GI Problems FAQs

Cirrhosis


What is cirrhosis?

Cirrhosis is irreversible deterioration of liver function. With an unhealthy liver, the normal cells are replaced by scar tissue which can block the flow of blood through the liver impairing the liver functions necessary for survival such as:

  • Controlling infections
  • Removing bacteria and toxins from the blood
  • Processing nutrients, hormones and drugs
  • Making proteins that regulate blood clotting

 What causes cirrhosis?

Cirrhosis is caused by a variety of factors, however the most common causes in the United States are heavy alcohol consumption, chronic hepatitis C and Obesity. 

 What are the symptoms of cirrhosis?

In the early stages of the disease there are no symptoms but as the disease progresses, these common symptoms occur:

  • Nausea
  • Weakness
  • Fatigue
  • Loss of appetite
  • Weight loss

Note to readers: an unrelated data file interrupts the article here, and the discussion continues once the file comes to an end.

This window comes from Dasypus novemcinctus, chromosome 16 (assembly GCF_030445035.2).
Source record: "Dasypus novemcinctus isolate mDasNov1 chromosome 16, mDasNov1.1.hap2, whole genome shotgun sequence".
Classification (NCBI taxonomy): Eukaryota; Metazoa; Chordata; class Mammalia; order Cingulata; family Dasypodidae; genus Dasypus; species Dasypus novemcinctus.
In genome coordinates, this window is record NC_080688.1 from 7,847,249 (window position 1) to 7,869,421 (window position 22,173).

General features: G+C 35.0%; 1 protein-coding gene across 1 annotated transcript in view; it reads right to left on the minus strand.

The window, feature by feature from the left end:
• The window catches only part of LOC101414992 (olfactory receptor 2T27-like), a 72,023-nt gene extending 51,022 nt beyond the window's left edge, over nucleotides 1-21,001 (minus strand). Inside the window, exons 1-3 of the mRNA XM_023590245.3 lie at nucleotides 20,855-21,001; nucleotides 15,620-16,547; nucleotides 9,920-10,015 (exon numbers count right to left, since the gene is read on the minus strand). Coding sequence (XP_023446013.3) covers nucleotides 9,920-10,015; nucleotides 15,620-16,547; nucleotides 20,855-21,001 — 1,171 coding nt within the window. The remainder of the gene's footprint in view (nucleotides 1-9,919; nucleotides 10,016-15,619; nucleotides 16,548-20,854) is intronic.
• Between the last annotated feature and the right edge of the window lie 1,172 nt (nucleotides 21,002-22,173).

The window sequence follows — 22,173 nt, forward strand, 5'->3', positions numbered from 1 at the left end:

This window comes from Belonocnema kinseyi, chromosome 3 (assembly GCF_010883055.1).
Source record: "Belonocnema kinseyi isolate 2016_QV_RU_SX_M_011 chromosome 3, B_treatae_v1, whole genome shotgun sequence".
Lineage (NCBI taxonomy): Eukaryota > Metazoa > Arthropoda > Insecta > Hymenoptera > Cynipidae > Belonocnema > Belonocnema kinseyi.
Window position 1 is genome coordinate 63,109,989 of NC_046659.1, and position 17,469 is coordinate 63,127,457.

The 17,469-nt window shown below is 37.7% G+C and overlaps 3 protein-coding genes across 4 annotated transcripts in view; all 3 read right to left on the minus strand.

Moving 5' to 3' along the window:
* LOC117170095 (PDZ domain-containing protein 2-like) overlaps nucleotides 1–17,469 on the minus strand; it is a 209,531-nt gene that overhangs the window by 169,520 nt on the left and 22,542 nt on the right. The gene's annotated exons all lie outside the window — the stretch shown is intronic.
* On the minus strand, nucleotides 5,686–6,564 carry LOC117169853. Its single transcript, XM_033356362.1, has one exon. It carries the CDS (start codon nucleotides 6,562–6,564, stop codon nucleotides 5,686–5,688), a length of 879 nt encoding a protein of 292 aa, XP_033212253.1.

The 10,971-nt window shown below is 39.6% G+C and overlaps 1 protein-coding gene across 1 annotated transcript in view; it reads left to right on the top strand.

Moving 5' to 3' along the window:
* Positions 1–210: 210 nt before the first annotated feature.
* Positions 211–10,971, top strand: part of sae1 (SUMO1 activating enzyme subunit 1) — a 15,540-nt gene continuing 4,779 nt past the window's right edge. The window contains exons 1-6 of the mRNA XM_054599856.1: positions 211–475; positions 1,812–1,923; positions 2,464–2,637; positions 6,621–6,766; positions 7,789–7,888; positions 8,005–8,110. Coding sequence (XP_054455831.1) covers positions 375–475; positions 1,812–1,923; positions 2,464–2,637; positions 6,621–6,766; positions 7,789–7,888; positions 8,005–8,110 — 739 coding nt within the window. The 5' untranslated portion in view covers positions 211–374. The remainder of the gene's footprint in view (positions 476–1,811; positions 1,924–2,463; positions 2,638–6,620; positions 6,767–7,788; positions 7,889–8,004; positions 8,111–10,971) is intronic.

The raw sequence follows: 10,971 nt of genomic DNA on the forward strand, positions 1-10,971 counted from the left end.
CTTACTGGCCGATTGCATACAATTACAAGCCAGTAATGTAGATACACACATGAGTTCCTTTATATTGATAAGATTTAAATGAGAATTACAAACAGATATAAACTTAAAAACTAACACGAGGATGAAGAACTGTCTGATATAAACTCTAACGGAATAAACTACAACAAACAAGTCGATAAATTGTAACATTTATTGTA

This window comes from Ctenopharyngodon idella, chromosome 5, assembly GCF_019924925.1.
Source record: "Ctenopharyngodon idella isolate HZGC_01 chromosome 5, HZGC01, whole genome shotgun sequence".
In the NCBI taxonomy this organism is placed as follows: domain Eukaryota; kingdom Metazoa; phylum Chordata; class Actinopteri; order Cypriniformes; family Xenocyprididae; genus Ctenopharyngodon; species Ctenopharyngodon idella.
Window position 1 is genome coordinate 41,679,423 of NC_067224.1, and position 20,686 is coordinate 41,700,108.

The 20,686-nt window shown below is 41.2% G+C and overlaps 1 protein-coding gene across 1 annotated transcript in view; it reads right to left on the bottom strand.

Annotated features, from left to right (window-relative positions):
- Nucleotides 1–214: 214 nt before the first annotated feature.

• Abdominal distension
  • Jaundice
  • Confusion

 How is cirrhosis diagnosed?

The diagnosis of cirrhosis is usually based on a complete thorough evaluation done by a qualified physician. It is important to identify risk factors for cirrhosis, such as alcohol use, viral infection or obesity. 

 How is cirrhosis treated?

Depending on the cause of cirrhosis, treatment might help slow the progression of scar tissue in the liver and prevent or treat the complications of the disease.

 When is a liver transplant indicated for cirrhosis?

If complications can’t be controlled by treatment, a liver transplant may be necessary. Liver transplantation is a major operation in which the diseased liver is removed and replaced with a healthy one from an organ donor.

Find Your Nearest Physician

Loading new locations